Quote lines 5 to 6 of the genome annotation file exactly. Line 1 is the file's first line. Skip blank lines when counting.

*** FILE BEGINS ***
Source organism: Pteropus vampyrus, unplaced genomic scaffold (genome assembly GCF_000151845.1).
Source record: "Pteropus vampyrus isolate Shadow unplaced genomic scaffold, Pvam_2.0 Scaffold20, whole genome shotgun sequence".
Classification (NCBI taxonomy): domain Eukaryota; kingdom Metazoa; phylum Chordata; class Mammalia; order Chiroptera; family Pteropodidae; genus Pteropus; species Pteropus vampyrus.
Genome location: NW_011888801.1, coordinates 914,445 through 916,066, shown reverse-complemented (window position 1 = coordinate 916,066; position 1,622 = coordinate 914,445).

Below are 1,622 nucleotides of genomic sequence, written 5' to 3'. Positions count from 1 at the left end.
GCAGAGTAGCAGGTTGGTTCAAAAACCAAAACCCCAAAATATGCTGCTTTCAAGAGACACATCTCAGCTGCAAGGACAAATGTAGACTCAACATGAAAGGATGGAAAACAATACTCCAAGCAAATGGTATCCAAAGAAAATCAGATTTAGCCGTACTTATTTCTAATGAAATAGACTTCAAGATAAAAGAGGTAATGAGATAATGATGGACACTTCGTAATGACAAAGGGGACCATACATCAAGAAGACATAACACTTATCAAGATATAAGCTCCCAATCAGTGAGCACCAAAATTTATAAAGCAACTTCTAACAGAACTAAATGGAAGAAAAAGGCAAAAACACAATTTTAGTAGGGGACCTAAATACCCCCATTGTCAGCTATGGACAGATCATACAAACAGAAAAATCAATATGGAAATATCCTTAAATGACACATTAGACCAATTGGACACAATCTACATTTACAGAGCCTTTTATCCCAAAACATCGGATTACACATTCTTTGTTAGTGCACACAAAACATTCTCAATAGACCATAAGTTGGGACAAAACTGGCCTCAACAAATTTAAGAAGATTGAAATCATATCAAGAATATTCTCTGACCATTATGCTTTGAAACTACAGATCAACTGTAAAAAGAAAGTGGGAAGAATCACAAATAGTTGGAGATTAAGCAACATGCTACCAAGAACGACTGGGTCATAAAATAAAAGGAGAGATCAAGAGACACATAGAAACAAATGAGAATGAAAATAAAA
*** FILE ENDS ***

Below are 1,622 nucleotides of genomic sequence, written 5' to 3'. Positions count from 1 at the left end.
GCAGAGTAGCAGGTTGGTTCAAAAACCAAAACCCCAAAATATGCTGCTTTCAAGAGACACATCTCAGCTGCAAGGACAAATGTAGACTCAACATGAAAGGATGGAAAACAATACTCCAAGCAAATGGTATCCAAAGAAAATCAGATTTAGCCGTACTTATTTCTAATGAAATAGACTTCAAGATAAAAGAGGTAATGAGATAATGATGGACACTTCGTAATGACAAAGGGGACCATACATCAAGAAGACATAACACTTATCAAGATATAAGCTCCCAATCAGTGAGCACCAAAATTTATAAAGCAACTTCTAACAGAACTAAATGGAAGAAAAAGGCAAAAACACAATTTTAGTAGGGGACCTAAATACCCCCATTGTCAGCTATGGACAGATCATACAAACAGAAAAATCAATATGGAAATATCCTTAAATGACACATTAGACCAATTGGACACAATCTACATTTACAGAGCCTTTTATCCCAAAACATCGGATTACACATTCTTTGTTAGTGCACACAAAACATTCTCAATAGACCATAAGTTGGGACAAAACTGGCCTCAACAAATTTAAGAAGATTGAAATCATATCAAGAATATTCTCTGACCATTATGCTTTGAAACTACAGATCAACTGTAAAAAGAAAGTGGGAAGAATCACAAATAGTTGGAGATTAAGCAACATGCTACCAAGAACGACTGGGTCATAAAATAAAAGGAGAGATCAAGAGACACATAGAAACAAATGAGAATGAAAATAAAA